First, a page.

Last year’s tight labor markets are given marketing and distribution professionals in alternative investments a lot more job mobility and the opportunity to earn a higher paycheck.
According to Sasha Jensen, founder of eponymous executive search firm Jensen Partners, compensation skyrocketed for these professionals, including those in junior roles.
This comes alongside more movement generally in the industry. With increasing competition among alternative investment managers for investors’ capital, firms are in search of the right employees to raise funds. What’s more, long-established and new alternatives firms have started launching new products and strategies — meaning there are more jobs for the taking.
“The Great Resignation in our universe just meant multiples of new hiring,” Jensen said. But it’s not as though companies are struggling to find top talent.
“It’s extraordinarily competitive,” Jensen said. “The minute that one person leaves, there’s a new hire straight there.”
Jensen noted that demand for specific technical marketing roles is high right now. Job candidates need deep product knowledge for the specific sectors they are targeting, whether that is environmental, social, and governance strategies, infrastructure, or cryptocurrencies.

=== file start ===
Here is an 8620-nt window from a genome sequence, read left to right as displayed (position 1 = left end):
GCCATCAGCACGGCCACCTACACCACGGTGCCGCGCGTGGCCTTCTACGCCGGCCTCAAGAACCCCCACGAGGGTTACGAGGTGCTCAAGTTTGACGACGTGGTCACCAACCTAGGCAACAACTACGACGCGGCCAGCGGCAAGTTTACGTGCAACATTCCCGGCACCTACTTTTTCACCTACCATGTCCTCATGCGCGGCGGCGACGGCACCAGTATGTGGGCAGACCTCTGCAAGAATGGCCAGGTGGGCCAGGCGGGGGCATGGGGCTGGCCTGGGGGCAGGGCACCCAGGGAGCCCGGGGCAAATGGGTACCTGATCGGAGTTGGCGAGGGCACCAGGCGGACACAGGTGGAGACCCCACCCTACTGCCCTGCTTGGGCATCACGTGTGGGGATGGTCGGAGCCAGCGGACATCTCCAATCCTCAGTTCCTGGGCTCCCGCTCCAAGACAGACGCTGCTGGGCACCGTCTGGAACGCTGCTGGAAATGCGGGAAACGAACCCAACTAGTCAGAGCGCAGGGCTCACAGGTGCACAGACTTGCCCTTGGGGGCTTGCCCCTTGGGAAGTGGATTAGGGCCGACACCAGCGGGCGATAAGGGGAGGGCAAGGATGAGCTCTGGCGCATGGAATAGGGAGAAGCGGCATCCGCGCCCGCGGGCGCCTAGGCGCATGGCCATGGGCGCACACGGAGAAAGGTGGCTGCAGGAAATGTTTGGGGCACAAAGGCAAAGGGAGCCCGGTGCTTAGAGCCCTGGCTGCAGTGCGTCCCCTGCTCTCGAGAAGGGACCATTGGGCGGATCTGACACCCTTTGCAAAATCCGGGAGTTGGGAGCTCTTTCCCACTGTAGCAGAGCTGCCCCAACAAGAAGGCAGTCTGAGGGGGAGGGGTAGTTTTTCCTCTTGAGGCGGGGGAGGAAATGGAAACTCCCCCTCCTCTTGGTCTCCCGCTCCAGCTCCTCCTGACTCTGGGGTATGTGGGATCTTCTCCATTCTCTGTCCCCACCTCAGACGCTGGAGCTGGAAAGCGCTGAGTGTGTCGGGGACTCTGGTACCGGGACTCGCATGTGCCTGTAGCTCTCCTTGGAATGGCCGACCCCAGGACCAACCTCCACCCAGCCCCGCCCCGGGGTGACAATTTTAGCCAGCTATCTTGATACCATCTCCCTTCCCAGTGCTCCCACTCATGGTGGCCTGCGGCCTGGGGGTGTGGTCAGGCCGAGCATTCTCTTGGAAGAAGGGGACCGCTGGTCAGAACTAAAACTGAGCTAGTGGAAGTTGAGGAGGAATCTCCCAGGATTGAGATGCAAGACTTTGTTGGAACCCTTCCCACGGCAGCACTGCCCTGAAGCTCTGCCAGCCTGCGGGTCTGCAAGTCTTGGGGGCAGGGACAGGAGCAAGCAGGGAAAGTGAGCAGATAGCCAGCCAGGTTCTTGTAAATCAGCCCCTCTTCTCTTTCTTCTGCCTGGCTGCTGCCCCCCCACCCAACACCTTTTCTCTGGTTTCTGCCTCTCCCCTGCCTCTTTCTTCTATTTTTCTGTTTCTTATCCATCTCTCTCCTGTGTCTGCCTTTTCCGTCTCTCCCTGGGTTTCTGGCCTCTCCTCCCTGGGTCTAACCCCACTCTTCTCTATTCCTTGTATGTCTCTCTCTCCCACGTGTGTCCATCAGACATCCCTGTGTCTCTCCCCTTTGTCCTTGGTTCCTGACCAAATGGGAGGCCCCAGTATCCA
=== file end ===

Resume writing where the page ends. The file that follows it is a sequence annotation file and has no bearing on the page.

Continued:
Candidates with experience in insurance solutions or as heads of consultant relations are particularly in demand right now, Jensen noted.
Jensen has been tracking data on people moves since 2016 — 6,500 job changes in total — using algorithms to aggregate these career changes. According to Jensen, more than two-thirds of those have come in the last two years, with a record of 2,654 moves in 2021 alone.
According to Jensen, the firm has hired 18 data scientists in the past two years to stay on top of this hiring data. They have created “a number of algorithms,” including ones that search LinkedIn, and track 900 alternatives managers. When a person leaves or gets hired by one of those managers, the firm receives a notification, according to Jensen.
So far in the first quarter of 2022, Jensen said the data scientists have tracked more than 600 moves.
And for these job-hoppers, the compensation is sweet.
In total, she estimated that firms boosted payouts for these pros by between 20 and 40 percent.
“A lot of global heads of marketing called me in frustration, saying they’d have to pay their team more,” Jensen said. “I think it’s been a long time coming. Founders of firms value people who are raising the money for them to manage.”
She added that it’s unfortunate that the compensation increase took place in such a short time frame. Another boost like that isn’t likely for the coming year.
“I think compensation will plateau in 2022,” Jensen said.